MMAwave picture space picture Saturday 09 February, 2002
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Saturday 09 February 2002

At 1200, EST the Training Ship Empire State was moored starboard side to pier three in Ponce, Puerto Rico. The sky was clear with east northeast winds blowing at 11 mph, air temperature was 85 degrees Fahrenheit, humidity was 70%, barometric pressure was 30.13 inches of mercury and steady.


"You can't depend on your judgment when your imagination is out of focus."

Mark Twain

We were welcomed with wonderful hospitality yesterday by the officials and the people here in Ponce, on the south coast of Puerto Rico. Ponce is Puerto Rico's second largest city with a population approaching 200,000 and it is called "La Perla del Sur" (Pearl of the South). The cadets are finding that this city is really a gem, packed with things to do. It is the busiest port in Puerto Rico and in the Caribbean. Much of the regions, tobacco, coffee, sugar cane and rum is shipped through here. But I doubt that barges and bales are much on the minds of many today.

Shortly after we arrived, many of the cadets beat their little feet to the Plaza De Las Delicias and joined the carnival. The Ponce Carnival is very similar to New Orleans' Mardi Gras, complete with street fairs, clowns, bands, and traditional cultural attractions. I haven't received many reports this morning but it is early( what would they tell me anyway). I know that they enjoyed every moment from the lively discussions that occurred on the brow last evening.

Today, the sun is shining brightly, the trade winds are ruffling the fronds of the high palm trees and "Liberty call, liberty call" has been piped throught the ship. The exodus of tanned young people carrying backpacks stuffed with towels and bathing suits surging down the gangway has begun, like the Israelites fleeing Pharaoh.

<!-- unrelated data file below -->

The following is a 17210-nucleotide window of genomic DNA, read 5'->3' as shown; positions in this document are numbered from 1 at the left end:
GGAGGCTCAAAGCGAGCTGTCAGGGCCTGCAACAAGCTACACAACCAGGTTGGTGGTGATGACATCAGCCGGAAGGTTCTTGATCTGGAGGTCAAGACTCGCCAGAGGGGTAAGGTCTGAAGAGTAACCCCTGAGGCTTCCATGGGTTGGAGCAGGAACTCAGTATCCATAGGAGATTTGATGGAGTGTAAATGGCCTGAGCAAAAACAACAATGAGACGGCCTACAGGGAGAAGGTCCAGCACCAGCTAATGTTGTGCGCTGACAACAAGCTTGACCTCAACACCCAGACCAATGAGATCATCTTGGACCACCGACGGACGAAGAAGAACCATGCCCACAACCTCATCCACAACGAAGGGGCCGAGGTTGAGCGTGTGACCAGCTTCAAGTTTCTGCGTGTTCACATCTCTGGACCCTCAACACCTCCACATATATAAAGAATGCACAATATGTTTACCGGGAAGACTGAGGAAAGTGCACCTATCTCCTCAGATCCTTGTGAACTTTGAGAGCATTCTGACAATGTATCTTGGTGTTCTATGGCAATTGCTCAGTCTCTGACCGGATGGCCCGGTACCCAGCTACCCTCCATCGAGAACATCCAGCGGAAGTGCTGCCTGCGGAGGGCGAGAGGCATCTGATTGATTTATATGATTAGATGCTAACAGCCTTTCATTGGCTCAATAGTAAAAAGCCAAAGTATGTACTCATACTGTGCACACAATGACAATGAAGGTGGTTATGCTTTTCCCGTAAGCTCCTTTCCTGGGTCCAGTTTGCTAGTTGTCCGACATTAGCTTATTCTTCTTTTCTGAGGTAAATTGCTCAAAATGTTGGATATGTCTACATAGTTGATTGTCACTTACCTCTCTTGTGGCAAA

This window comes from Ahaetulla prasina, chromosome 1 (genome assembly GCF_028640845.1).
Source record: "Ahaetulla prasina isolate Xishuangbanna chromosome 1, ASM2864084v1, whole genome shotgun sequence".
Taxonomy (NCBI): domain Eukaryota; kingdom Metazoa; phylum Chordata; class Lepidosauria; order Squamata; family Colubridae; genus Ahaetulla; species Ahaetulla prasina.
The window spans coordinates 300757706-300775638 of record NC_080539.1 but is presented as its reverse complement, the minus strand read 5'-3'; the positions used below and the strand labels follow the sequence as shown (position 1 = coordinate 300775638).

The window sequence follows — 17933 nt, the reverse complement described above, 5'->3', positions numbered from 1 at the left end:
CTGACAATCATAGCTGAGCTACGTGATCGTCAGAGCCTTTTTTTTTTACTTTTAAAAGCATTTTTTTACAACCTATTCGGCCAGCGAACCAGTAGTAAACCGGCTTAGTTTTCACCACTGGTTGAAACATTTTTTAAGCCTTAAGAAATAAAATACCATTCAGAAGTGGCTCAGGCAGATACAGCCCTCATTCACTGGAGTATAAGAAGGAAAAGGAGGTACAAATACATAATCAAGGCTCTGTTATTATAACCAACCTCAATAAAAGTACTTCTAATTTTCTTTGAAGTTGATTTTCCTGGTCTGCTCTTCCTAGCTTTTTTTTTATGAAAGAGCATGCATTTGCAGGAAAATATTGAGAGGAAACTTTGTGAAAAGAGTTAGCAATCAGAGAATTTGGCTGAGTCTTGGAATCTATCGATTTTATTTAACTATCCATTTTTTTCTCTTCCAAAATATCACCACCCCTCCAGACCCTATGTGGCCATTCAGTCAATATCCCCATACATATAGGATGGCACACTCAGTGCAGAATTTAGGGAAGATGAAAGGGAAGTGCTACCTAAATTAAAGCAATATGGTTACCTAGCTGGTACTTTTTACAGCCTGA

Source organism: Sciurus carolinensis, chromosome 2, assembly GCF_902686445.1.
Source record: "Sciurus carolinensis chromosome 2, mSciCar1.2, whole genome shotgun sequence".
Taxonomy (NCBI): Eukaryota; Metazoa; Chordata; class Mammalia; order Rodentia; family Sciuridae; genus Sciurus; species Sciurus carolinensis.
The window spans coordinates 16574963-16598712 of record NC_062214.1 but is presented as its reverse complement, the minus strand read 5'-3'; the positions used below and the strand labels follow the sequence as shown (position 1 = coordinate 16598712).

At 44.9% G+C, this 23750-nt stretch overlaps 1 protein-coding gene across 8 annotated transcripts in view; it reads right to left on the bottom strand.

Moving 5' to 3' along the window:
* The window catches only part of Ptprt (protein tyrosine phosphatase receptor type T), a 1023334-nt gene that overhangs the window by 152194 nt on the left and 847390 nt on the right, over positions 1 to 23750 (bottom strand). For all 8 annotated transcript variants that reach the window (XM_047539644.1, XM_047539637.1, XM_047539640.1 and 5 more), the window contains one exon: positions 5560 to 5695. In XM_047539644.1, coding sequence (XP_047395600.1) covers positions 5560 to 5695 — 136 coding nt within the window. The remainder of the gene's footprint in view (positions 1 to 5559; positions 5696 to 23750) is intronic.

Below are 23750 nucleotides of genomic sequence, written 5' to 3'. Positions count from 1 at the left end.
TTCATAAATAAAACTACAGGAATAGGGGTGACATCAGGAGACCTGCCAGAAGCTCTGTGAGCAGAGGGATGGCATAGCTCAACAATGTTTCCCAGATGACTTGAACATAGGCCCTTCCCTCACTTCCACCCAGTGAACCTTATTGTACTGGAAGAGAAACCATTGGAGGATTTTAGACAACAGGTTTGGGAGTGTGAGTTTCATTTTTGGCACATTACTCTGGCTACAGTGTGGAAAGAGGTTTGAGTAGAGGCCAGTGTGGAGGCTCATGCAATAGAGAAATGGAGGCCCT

Unlike the group that went ashore yesterday, today's pilgrims are armed with information gleaned from listening to the late night tales of their bunkmates. Although the cadets in division 1 were on watch until after midnight, they knew sleep was impossible as those in the two liberty divisions flopped into the narrow bunks next to them. Animated hands and arms spoke loudly of the wonders of the city, the beautiful latin women (or handsome latin men), the nightlife and the beaches. Stories, already embellished after only a few hours, were whispered in the dark of the berthing hold. Whispered just loud enough for the restless watchstanders to hear and envy. " She was so beautiful..." or "The place was wild with everyone dancing, and then she...". In payment for their sacrifice of sleep, the tired watchstanders of yesterday now have the names of the best clubs scrawled on scraps of paper. This gang has a map and directions to El Tuque beach with the best hottie quotient written in red ink. They intend to waste none of their precious liberty time lost amid the streets of this city. No, they will squeeze every drop of life from the minutes alloted to them today, and the stories they will tell tonight will be even better than the ones that kept them awake last night. Ah, the bliss of being young and a traveler in a foreign land!

3 friends: 1/c cadets Beth Quitadamo (Holden,MA), Jen Gillis (Dorchester,MA), and Katelyn Ladden (Warminster,PA).   NOW we're having fun! fishing: so much to do... so little time. Those fish better bite quick, we've got places to go and things to do!

Lest you think that when we pull into port we all get changed into civies, run ashore, turning out the lights and locking the door behind the last youngie to leave; work, that four letter word of the sea term, continues unaffected by the beauty that surrounds the ship. The chief mate loves port calls. Not because he is a liberty hound, but because he can take his work gangs ashore to paint the hull. He can put a lifeboat on the dock for repairs and he can tend to work that can't be done at sea because of the movement of the ship or the necessity to keep ladders or passageways open and gear available for emergencies. Yes, the chief mate is a hated man on sea terms... and on this trip we have TWO chief mates: one homegrown (Cdr Jim Taddia) and one borrowed from New York (Cdr Chris Zolla). Double the pleasure, double the fun... double the amount of work done. Here's photographic evidence that all in port is not fun and games. Note that you don't see many smiles... wait until they get off work tomorrow though! Then it'll be their turn to rock and roll!

the view: from here is not as beautiful as it may look when you're holding a paint roller in your hands. the flare of the bow: is one of the hardest areas to paint, best done when in port. hanging over the side: are we having fun yet? passageway: 4/c Brendan Ledsworth (Portsmouth,RI) enjoys his first day in port...NOT! scrub: a dub dub. You can never please the Mate... that's the rub. daily grind: stick em up: 3/c Zack Leo uses his needle gun to bust rust on one of the davits. sittin on a dock: in the bay watchin our cares drift away... liberty tomorrow, lookin forward to that day. A formation: "Hey, from up here I think I can see someone havin fun on the beach ...